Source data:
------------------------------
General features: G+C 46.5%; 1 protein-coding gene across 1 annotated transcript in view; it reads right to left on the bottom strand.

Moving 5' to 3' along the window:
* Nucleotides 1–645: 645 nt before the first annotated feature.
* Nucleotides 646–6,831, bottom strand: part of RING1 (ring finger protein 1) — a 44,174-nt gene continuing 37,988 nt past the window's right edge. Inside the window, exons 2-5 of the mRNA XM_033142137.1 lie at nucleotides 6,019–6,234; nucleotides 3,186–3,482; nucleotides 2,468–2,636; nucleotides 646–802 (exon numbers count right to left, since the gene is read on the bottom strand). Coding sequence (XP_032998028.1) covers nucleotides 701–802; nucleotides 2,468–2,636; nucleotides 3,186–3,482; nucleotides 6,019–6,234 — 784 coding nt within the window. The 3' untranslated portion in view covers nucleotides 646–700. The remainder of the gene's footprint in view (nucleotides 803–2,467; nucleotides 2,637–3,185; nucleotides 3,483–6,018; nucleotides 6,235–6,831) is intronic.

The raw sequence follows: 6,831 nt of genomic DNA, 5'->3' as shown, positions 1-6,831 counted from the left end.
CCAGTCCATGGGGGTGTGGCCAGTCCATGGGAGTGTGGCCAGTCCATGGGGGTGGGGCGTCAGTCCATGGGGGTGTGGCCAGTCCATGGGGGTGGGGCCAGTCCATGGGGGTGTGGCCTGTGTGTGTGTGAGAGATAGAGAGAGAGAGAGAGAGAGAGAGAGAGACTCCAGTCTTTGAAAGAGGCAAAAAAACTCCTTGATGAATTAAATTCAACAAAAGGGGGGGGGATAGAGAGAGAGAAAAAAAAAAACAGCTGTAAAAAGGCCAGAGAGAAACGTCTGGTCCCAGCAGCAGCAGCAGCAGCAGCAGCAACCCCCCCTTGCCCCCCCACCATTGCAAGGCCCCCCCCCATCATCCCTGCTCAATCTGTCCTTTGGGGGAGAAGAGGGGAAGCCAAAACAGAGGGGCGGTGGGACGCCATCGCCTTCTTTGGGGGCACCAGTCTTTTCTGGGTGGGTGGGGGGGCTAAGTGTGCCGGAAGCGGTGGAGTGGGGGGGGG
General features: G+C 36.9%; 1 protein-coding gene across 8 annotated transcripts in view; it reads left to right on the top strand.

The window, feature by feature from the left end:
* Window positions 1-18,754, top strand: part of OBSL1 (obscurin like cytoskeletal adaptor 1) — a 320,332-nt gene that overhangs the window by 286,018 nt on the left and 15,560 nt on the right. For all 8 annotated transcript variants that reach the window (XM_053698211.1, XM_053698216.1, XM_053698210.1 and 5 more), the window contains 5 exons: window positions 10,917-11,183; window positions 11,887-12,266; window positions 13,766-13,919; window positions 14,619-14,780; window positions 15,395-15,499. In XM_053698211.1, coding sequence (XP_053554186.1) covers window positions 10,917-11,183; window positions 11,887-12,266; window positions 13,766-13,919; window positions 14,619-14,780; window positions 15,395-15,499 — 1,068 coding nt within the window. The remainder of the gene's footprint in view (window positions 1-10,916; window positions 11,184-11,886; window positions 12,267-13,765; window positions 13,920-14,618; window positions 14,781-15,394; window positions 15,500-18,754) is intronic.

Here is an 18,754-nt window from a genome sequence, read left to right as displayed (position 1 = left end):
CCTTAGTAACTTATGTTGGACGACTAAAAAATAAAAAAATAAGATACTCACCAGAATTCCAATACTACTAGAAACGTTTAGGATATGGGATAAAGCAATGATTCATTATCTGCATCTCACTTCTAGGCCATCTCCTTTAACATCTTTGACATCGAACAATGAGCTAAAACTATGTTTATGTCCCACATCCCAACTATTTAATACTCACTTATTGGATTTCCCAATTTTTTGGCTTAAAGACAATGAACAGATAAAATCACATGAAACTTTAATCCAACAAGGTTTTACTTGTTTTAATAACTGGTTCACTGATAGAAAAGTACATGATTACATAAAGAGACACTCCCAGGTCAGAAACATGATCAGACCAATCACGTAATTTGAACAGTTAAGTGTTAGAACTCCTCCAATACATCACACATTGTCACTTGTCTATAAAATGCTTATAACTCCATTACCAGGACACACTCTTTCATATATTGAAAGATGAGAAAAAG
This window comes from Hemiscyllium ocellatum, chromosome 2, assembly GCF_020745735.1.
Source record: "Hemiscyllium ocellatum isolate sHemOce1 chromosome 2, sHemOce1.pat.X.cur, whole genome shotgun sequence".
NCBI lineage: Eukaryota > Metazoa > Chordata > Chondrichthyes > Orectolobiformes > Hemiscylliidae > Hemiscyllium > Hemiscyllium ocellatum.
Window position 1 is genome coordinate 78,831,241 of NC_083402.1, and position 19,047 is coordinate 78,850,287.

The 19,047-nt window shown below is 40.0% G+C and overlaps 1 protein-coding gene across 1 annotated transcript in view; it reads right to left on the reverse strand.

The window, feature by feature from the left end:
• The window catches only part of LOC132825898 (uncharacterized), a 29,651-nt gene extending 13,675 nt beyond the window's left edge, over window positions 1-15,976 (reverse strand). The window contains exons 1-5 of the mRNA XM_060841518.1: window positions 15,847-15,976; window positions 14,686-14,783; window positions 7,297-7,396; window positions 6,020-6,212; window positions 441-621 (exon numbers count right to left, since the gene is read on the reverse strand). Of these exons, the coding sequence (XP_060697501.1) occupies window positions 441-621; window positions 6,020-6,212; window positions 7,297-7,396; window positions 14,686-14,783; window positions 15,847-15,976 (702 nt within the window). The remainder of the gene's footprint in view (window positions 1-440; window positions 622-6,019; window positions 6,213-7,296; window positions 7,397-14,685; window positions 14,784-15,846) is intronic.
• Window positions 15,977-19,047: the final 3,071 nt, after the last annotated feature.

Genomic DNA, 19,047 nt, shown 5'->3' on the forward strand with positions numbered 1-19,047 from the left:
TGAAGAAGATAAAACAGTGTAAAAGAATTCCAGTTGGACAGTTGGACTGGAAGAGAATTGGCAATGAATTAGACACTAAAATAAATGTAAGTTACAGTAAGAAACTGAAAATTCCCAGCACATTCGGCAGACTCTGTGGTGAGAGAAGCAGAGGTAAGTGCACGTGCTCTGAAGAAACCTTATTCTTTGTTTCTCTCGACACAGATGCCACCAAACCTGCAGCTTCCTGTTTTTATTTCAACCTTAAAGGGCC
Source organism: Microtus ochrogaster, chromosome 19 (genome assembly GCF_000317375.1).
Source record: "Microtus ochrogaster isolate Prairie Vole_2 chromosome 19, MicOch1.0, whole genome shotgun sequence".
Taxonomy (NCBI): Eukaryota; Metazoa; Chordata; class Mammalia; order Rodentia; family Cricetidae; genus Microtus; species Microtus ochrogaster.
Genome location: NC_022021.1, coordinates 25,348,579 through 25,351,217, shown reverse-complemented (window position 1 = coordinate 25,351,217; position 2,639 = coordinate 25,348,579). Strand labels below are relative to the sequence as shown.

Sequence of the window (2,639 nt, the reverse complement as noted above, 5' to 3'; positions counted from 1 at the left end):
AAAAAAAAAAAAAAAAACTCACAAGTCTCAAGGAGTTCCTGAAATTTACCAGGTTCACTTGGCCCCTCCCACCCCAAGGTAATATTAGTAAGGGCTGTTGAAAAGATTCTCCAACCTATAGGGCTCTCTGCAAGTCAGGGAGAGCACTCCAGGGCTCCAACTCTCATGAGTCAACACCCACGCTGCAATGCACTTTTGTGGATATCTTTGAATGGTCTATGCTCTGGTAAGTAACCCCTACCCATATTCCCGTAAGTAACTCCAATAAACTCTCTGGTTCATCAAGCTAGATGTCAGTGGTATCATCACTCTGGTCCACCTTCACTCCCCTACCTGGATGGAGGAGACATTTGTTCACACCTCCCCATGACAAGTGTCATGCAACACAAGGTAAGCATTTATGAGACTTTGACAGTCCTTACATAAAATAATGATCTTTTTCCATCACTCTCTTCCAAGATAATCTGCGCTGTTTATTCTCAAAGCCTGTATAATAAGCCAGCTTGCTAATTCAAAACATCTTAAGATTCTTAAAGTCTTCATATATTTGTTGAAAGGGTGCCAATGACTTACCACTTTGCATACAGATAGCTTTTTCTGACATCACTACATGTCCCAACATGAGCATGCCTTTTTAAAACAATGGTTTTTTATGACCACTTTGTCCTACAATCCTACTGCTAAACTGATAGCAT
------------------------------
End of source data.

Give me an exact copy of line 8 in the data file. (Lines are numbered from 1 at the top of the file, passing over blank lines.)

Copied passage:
The window, feature by feature from the left end: